Neumann & Heilemann

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Neumann & Heilemann was a company founded in the 1930s by Billy Neumann and Willy Heilemann, two German people living in Japan.

Contents

History

Billy Neumann had previously worked for Krauss in Paris, and Willy Heilemann for Kenngott, then they helped Kazuo Tashima to found the Nichidoku company, later Molta (predecessor of Minolta).[1] Heilemann left Molta in November 1931, followed by Neumann in 1932, who took some employees with him.[2] They founded their own company, called Neumann & Heilemann Feinmechanisch Werkstätten Gōshi-gaisha (ノイマン・ハイレマン・ファインメハニシェ・ウエルクステッテン合資会社), using NH inside a circle as their logo.[3] It was installed in a new plant in Takagi (高木), currently Ōmori-chō (大森町) in the city of Nishinomiya (西宮市), near the Mukogawa (武庫川) river.[4]

The company made the Neuheil, Rulex, Perfect and Perfekt shutters. It also made Radionar and other lenses, certainly assembling imported Schneider elements in a locally-produced barrel.[5] The company also became involved in the production of machine tools, under the influence of Billy Neumann, and they made an experimental motor tricycle.[6]

One of the company's last products was the Prince Flex camera (first Japanese TLR), first advertised in August 1937 by the distributor Fukada Shōkai. It is said that the body casting was bought from a sub-contractor, and that the final assembly took place in the Takagi plant.[7]

Billy Neumann founded the separate company Neumann Seiki (ノイマン精機) in August 1937, to manufacture machine tools in a new plant in the nearby city of Ashiya (芦屋市), and the company Neumann & Heilemann was dissolved on 11 September 1937.[8] All the assets and trademarks were sold to Fujimoto Shashinki Seisakusho, and the Takagi plant became Fujimoto's Mukogawa plant, reportedly called Mukogawa Shashin Kōgyō (武庫川写真工業, meaning Mukogawa Photo Industries).[9] (The Semi Lucky by Fujimoto would be produced in this plant.)[10] Fujimoto continued the production of the Prince Flex camera and Rulex and Perfekt shutters, and the assembly of the Radionar lenses. The NH logo and "Neumann & Heilemann" markings were kept on all these products, and it is not possible to identify for sure those which were made after Fujimoto's takeover. The Mukogawa plant was finally handed over to Chiyoda Kōgaku Seikō (predecessor of Minolta)

Neumann died in a motorbike accident at some time in the late 1930s.[9] Heilemann was suspected of spying during the war, and was imprisoned for some months in 1943.[9] After the war, he built a small plant in Kōyōen (甲陽園), in the city of Nishinomiya (西宮市), and made various products, including a camera shutter called Heilemann, which met little success.[9]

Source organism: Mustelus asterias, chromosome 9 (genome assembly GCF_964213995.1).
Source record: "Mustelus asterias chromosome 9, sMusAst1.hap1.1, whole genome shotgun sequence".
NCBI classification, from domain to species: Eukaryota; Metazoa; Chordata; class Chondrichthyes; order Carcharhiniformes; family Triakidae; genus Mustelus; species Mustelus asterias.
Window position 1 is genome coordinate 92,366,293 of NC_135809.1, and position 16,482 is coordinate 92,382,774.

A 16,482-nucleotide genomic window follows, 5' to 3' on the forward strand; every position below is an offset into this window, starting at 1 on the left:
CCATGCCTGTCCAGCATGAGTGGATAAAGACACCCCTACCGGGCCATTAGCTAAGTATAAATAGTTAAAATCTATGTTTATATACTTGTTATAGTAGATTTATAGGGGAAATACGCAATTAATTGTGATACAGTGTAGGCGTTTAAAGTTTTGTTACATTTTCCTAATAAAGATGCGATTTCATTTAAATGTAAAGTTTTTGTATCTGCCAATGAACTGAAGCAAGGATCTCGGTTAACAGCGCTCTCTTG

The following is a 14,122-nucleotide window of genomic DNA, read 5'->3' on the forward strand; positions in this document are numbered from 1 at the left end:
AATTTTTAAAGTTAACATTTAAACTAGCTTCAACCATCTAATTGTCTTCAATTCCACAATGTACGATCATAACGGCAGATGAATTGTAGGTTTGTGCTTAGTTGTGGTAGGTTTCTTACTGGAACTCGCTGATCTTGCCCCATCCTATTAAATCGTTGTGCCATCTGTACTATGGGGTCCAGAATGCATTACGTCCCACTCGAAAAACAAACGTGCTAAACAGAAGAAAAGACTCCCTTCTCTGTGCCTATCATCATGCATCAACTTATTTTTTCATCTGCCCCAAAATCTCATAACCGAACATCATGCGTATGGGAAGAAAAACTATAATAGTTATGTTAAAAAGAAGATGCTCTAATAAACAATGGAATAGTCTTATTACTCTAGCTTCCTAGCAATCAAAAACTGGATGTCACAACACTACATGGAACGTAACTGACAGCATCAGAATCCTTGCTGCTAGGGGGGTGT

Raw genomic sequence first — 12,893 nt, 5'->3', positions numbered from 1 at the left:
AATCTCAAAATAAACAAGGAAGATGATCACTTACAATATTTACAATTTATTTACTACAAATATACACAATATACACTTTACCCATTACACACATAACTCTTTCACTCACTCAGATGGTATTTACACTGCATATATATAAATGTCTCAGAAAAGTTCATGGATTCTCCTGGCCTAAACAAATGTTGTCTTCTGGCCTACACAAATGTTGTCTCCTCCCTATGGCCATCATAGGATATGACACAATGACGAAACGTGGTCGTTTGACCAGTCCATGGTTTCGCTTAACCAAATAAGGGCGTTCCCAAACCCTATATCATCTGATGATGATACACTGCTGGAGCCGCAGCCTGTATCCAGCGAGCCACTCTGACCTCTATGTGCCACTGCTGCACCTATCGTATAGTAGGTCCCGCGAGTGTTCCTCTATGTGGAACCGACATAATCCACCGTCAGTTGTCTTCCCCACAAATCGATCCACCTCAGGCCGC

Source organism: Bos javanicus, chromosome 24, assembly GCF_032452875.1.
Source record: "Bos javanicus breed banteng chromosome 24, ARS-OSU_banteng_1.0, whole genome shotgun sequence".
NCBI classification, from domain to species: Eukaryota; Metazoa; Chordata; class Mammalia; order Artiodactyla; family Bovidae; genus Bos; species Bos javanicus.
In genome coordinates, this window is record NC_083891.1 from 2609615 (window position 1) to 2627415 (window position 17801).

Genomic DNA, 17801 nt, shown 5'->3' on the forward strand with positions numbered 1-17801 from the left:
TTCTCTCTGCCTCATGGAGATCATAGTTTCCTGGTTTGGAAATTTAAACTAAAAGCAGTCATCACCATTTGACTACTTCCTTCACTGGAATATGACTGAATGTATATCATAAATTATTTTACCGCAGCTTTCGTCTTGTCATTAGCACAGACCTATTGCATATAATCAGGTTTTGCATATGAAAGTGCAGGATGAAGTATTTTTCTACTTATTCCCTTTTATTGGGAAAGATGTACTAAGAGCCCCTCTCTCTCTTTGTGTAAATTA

Cameras

The attribution of the Condor folders to Neumann & Heilemann is a mistake.[11]

Shutters

Shutters by Neumann & Heilemann:[12]

The Heilemann shutter (5–250, B) was made after the war by Heilemann alone. It has three blades, a setting lever and an ASA synch post, and was mounted on the Monte 35.[9]

A Neuman shutter (single "n"), giving B, 1–250 speeds and inscribed NEUMAN OPTICAL WORKS, is known on the postwar Royal Senior but is probably not related to the Neumann & Heilemann company.

Lenses

All these lenses were certainly assembled from imported elements, probably supplied by Schneider for the Radionar.

  • Radionar 7.5cm f/6.3
  • Radionar 7.5cm f/4.5
  • Radionar 7.5cm f/3.5
  • Neotar 7.5cm f/4.5
  • Radionar 10.5cm f/6.3
  • Radionar 10.5cm f/4.5
  • Radionar 10.5cm f/3.5
  • Tenar 10.5cm f/4.5 (marked Neumann Jena, attribution to Neumann & Heilemann is probable)
  • Tritar 10.5cm f/4.5[13]

List of cameras equipped with a Neumann & Heilemann lens (this list is incomplete, and that a model appears in the list does not mean that all its variants are concerned):

Notes

  1. Career of Neumann and Heilemann before entering Nichidoku: Tanimura, p.96 of Kurashikku Kamera Senka no.12, and Awano, p.1 of Camera Collectors' News no.114.
  2. Tashima, Watakushi no rirekisho, quoted in Andō, p.2 of Camera Collectors' News no.127. The dates are repeated in Tanimura, p.96 of Kurashikku Kamera Senka no.12, and Awano, p.6 of the same magazine and p.1 of Camera Collectors' News no.114.
  3. Dates and company name: Tanimura, p.96 of Kurashikku Kamera Senka no.12. The company name is confirmed by an extract of the Kōbe Shinbun (27 September 1937) reproduced on p.99 of the same source.
  4. Tanimura, p.97 of Kurashikku Kamera Senka no.12.
  5. Tanimura, p.50 of Kurashikku Kamera Senka no.11, says that Schneider lenses were imported as separate elements and were assembled in Japan. Awano, p.2 of Camera Collectors' News no.114, says that the Neotar f/4.5 and Radionar f/3.5 lenses of the Prince Flex were perhaps imported as separate elements or already mounted in a barrel, but that the tariff structure was favourable to local assemblies from separate parts.
  6. Tanimura, pp.98–9 of Kurashikku Kamera Senka no.12, partly based on the testimony of a former employee of the company.
  7. Tanimura, p.439 of Kokusan kamera no rekishi and p.98 of Kurashikku Kamera Senka no.12, based on the testimony of a former employee of the company.
  8. Neumann Seiki: Tanimura, p.99 of Kurashikku Kamera Senka no.12. Neumann & Heilemann dissolved on 11 September 1937: extract of the Kōbe Shinbun (27 September 1937) reproduced in Tanimura, p.99 of Kurashikku Kamera Senka no.12.
  9. 9.0 9.1 9.2 9.3 9.4 Tanimura, p.99 of Kurashikku Kamera Senka no.12.
  10. Tanimura, p.51 of Kurashikku Kamera Senka no.11.
  11. Mistake in McKeown, p.717. Most Condor folders have a Rulex shutter made by the company.
  12. The Heil shutter, normally associated to Riken products, is attributed to Neumann & Heilemann in Shunkan o torae-tsuzukeru shattā-ten, p.19.
  13. Examples pictured in this page at ksmt.com, and in Hibi, p.65 of Kurashikku Kamera Senka no.8.

Bibliography

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